Phase 3 Study of Exablate Neuro Ultrasound System to Treat Parkinson’s Motor Symptoms Begins

Phase 3 Study of Exablate Neuro Ultrasound System to Treat Parkinson’s Motor Symptoms Begins

The first patient with advanced Parkinson’s has been treated in a pivotal Phase 3 trial using MRI-guided focused ultrasound to address major motor symptoms of the disease.

The multisite, randomized, and double-blinded clinical trial (NCT03319485) is evaluating the safety and effectiveness of MRI-guided focused ultrasound delivered to affected brain areas using Insightec’s Exablate Neuro system.

It plans to enroll more than 100 patients with advanced idiopathic Parkinson’s whose disease does not respond to available therapies for motor problems or fluctuations like dyskinesia (involuntary and jerky movements), tremors, rigidity, and slowed movement.

All will be followed for at least one year to determine the investigative therapy’s effectiveness and durability, with a primary goal being changes from baseline — or study start — at three months as measured by Unified Dyskinesia Rating Scale (UDysRS) scores. Secondary outcomes will look at the safety of both the device and the nonsurgical procedure.

Patients will be randomized to either the focused ultrasound treatment or a sham procedure for an initial three months of efficacy and safety evaluations.  Patients in the sham arm will then have the opportunity to undergo the ultrasound therapy.

Because the trial is still in the blinded phase, it is not known what treatment was given this first patient enrolled at Weill Cornell Medicine and NewYork-Presbyterian/Weill Cornell Medical Center.

Results of this Phase 3 study are expected to support an application to the U.S. Food and Drug Administration for the treatment’s approval in these Parkinson’s patients. The Exablate Neuro system is already FDA approved to treat essential tremor in people who fail to respond to medication.

“This important pivotal study builds upon earlier work in small groups of patients to determine if focused ultrasound can be a possible treatment for Parkinson’s disease,” Michael Kaplitt, MD, PhD, a professor of neurological surgery at Weill Cornell Medicine and a neurological surgeon at NewYork-Presbyterian/Weill Cornell Medical Center, said in a press release. “We … hope that the results will help us and the FDA determine whether this experimental therapy can be a safe and effective noninvasive option for patients who are having difficulty with medical therapy.”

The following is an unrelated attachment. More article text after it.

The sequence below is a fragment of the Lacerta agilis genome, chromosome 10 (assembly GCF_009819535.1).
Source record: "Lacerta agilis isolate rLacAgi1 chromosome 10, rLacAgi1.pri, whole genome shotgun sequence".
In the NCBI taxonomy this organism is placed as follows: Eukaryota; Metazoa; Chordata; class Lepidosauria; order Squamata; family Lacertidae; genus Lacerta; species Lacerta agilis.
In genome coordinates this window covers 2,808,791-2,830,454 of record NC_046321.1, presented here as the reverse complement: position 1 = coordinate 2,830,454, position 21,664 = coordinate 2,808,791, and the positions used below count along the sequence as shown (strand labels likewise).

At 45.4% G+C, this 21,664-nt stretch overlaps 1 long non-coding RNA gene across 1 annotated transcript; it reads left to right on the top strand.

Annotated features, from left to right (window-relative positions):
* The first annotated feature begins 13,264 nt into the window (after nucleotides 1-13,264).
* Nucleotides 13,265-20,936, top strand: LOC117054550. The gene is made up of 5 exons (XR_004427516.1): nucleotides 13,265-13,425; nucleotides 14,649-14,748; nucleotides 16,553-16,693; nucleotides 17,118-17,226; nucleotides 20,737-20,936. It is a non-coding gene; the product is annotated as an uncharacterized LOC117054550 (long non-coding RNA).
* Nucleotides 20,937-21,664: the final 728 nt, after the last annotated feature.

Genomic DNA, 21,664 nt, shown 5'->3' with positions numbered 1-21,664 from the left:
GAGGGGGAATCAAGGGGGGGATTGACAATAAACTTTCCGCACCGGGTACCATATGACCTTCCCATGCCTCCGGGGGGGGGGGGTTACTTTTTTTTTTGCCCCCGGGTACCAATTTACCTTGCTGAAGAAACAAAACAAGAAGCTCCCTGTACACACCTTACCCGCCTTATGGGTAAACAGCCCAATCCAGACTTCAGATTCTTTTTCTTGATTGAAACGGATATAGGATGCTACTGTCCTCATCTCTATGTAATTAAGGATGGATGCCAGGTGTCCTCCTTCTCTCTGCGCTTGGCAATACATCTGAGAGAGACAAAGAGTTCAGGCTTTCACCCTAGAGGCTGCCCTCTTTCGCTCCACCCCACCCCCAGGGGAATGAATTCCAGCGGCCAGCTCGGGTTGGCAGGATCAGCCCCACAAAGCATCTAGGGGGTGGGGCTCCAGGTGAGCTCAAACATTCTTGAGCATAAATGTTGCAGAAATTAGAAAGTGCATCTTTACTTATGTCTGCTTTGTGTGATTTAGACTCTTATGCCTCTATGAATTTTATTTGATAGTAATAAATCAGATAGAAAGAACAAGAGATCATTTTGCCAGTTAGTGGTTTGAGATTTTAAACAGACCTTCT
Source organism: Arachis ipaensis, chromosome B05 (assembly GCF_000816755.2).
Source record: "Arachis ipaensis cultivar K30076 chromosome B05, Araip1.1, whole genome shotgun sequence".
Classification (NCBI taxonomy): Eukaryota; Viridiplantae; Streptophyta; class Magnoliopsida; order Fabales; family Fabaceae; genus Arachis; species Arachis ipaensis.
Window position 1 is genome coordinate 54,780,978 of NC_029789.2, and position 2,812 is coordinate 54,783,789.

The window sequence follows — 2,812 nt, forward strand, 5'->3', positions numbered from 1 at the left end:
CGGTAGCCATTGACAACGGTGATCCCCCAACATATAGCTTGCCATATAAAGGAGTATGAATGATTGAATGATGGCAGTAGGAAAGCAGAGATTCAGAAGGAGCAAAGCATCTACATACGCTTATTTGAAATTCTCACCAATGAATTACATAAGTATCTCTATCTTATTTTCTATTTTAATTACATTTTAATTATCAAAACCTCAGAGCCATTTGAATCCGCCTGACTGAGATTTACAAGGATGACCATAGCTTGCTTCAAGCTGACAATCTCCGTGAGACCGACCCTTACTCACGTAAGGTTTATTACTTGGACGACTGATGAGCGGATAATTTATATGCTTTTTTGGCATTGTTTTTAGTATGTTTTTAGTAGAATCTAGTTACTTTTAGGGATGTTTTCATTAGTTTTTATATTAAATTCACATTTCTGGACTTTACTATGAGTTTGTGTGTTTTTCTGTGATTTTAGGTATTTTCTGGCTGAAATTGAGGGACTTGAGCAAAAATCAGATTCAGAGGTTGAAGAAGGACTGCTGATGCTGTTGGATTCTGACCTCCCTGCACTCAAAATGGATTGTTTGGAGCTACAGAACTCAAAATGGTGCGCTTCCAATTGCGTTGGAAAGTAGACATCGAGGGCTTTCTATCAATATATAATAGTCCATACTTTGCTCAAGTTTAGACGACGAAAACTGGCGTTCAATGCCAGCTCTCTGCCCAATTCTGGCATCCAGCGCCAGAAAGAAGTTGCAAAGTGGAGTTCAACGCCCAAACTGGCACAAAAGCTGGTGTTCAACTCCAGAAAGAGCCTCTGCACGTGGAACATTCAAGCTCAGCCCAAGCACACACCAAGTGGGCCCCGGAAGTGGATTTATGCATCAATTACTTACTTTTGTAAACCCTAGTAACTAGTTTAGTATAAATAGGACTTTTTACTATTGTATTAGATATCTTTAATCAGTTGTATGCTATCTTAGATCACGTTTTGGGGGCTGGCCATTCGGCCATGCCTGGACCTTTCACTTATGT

Exablate Neuro is a medical device that uses focused ultrasound to target and destroy damaged tissue in deep-brain areas responsible for involuntary motor symptoms.

The MRI allows treating physicians to create a temperature map of the brain, giving them a real-time picture of the region they want to directly target with the sound waves. They then raise the acoustic energy levels to heat and destroy the disease-affected tissue. Patients are awake throughout the procedure and able to give feedback.

“The goal of the focused ultrasound treatment is to both lessen the main symptoms of Parkinson’s disease, which include tremors, rigidity, and slow movement, as well as treat the dyskinesia [involuntary movement] that is a medication side effect, so that less medication is needed,” said Howard Eisenberg, MD, chair of neurosurgery at the University of Maryland Medical Center and the study’s lead investigator.

Patients are currently being enrolled at sites in Maryland, New York, Ohio, Pennsylvania, and Virginia. Contact and other information is available here.

Published results of a pilot clinical trial (NCT01772693)  in 27 patients with tremor-dominant Parkinson’s disease showed significant improvements in motor symptoms.

MRI-guided focused ultrasound eased upper-limb tremors by 62 percent from a baseline in treated patients compared with 22 percent in those given a sham procedure. On-medication median motor scores, as determined by the Unified Parkinson’s Disease Rating Scale (UPDRS), also improved by eight points in the treated arm and by one point in the control group, the study reported.

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